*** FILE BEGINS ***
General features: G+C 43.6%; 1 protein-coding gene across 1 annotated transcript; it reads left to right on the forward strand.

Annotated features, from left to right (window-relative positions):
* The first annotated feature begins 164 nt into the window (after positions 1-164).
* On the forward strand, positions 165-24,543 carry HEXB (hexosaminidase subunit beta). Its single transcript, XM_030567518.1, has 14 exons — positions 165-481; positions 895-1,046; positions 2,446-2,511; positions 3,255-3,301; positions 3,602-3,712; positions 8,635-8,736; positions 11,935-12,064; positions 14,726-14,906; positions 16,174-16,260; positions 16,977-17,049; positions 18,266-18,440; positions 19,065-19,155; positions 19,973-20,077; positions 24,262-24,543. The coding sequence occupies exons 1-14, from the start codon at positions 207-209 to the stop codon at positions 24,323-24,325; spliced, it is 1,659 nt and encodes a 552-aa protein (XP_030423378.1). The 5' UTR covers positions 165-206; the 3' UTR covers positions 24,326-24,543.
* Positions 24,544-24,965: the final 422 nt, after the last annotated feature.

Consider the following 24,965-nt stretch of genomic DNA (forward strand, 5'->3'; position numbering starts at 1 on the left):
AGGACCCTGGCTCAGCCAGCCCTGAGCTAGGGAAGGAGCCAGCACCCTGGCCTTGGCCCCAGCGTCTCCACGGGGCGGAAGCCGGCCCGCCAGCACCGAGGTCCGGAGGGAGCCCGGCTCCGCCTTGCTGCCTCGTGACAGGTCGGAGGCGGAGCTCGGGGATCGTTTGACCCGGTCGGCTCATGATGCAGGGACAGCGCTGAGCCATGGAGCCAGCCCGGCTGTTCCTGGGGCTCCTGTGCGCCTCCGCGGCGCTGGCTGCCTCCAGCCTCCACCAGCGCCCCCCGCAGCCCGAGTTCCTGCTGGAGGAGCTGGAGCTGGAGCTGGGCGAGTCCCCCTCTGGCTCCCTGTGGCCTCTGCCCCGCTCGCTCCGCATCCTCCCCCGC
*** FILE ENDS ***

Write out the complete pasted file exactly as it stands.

General features: G+C 43.6%; 1 protein-coding gene across 1 annotated transcript; it reads left to right on the forward strand.

Annotated features, from left to right (window-relative positions):
* The first annotated feature begins 164 nt into the window (after positions 1-164).
* On the forward strand, positions 165-24,543 carry HEXB (hexosaminidase subunit beta). Its single transcript, XM_030567518.1, has 14 exons — positions 165-481; positions 895-1,046; positions 2,446-2,511; positions 3,255-3,301; positions 3,602-3,712; positions 8,635-8,736; positions 11,935-12,064; positions 14,726-14,906; positions 16,174-16,260; positions 16,977-17,049; positions 18,266-18,440; positions 19,065-19,155; positions 19,973-20,077; positions 24,262-24,543. The coding sequence occupies exons 1-14, from the start codon at positions 207-209 to the stop codon at positions 24,323-24,325; spliced, it is 1,659 nt and encodes a 552-aa protein (XP_030423378.1). The 5' UTR covers positions 165-206; the 3' UTR covers positions 24,326-24,543.
* Positions 24,544-24,965: the final 422 nt, after the last annotated feature.

Consider the following 24,965-nt stretch of genomic DNA (forward strand, 5'->3'; position numbering starts at 1 on the left):
AGGACCCTGGCTCAGCCAGCCCTGAGCTAGGGAAGGAGCCAGCACCCTGGCCTTGGCCCCAGCGTCTCCACGGGGCGGAAGCCGGCCCGCCAGCACCGAGGTCCGGAGGGAGCCCGGCTCCGCCTTGCTGCCTCGTGACAGGTCGGAGGCGGAGCTCGGGGATCGTTTGACCCGGTCGGCTCATGATGCAGGGACAGCGCTGAGCCATGGAGCCAGCCCGGCTGTTCCTGGGGCTCCTGTGCGCCTCCGCGGCGCTGGCTGCCTCCAGCCTCCACCAGCGCCCCCCGCAGCCCGAGTTCCTGCTGGAGGAGCTGGAGCTGGAGCTGGGCGAGTCCCCCTCTGGCTCCCTGTGGCCTCTGCCCCGCTCGCTCCGCATCCTCCCCCGC